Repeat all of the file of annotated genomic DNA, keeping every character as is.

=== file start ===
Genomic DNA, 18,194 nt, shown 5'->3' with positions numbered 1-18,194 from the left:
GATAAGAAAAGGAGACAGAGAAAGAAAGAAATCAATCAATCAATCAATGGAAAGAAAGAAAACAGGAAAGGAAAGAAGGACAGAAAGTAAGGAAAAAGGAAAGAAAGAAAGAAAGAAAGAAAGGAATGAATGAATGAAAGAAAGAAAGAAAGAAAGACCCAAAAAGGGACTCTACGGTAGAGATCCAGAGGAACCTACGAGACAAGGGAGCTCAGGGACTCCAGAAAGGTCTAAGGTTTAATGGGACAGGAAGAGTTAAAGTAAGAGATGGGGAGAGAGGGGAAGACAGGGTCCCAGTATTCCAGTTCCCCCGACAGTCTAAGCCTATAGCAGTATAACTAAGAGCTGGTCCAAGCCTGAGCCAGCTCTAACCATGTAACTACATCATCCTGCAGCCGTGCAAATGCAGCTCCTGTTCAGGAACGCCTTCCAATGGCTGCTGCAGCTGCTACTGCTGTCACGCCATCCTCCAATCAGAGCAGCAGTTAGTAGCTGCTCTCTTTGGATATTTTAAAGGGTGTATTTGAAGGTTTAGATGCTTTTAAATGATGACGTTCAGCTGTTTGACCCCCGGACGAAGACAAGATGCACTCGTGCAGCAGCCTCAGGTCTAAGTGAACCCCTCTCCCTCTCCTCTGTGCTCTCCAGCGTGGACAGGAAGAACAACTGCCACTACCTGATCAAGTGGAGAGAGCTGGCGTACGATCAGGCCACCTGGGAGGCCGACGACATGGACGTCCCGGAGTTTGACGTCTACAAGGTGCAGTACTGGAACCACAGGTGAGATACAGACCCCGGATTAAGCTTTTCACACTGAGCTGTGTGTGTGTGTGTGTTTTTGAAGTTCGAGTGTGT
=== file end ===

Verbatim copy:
Genomic DNA, 18,194 nt, shown 5'->3' with positions numbered 1-18,194 from the left:
GATAAGAAAAGGAGACAGAGAAAGAAAGAAATCAATCAATCAATCAATGGAAAGAAAGAAAACAGGAAAGGAAAGAAGGACAGAAAGTAAGGAAAAAGGAAAGAAAGAAAGAAAGAAAGAAAGGAATGAATGAATGAAAGAAAGAAAGAAAGAAAGACCCAAAAAGGGACTCTACGGTAGAGATCCAGAGGAACCTACGAGACAAGGGAGCTCAGGGACTCCAGAAAGGTCTAAGGTTTAATGGGACAGGAAGAGTTAAAGTAAGAGATGGGGAGAGAGGGGAAGACAGGGTCCCAGTATTCCAGTTCCCCCGACAGTCTAAGCCTATAGCAGTATAACTAAGAGCTGGTCCAAGCCTGAGCCAGCTCTAACCATGTAACTACATCATCCTGCAGCCGTGCAAATGCAGCTCCTGTTCAGGAACGCCTTCCAATGGCTGCTGCAGCTGCTACTGCTGTCACGCCATCCTCCAATCAGAGCAGCAGTTAGTAGCTGCTCTCTTTGGATATTTTAAAGGGTGTATTTGAAGGTTTAGATGCTTTTAAATGATGACGTTCAGCTGTTTGACCCCCGGACGAAGACAAGATGCACTCGTGCAGCAGCCTCAGGTCTAAGTGAACCCCTCTCCCTCTCCTCTGTGCTCTCCAGCGTGGACAGGAAGAACAACTGCCACTACCTGATCAAGTGGAGAGAGCTGGCGTACGATCAGGCCACCTGGGAGGCCGACGACATGGACGTCCCGGAGTTTGACGTCTACAAGGTGCAGTACTGGAACCACAGGTGAGATACAGACCCCGGATTAAGCTTTTCACACTGAGCTGTGTGTGTGTGTGTGTTTTTGAAGTTCGAGTGTGT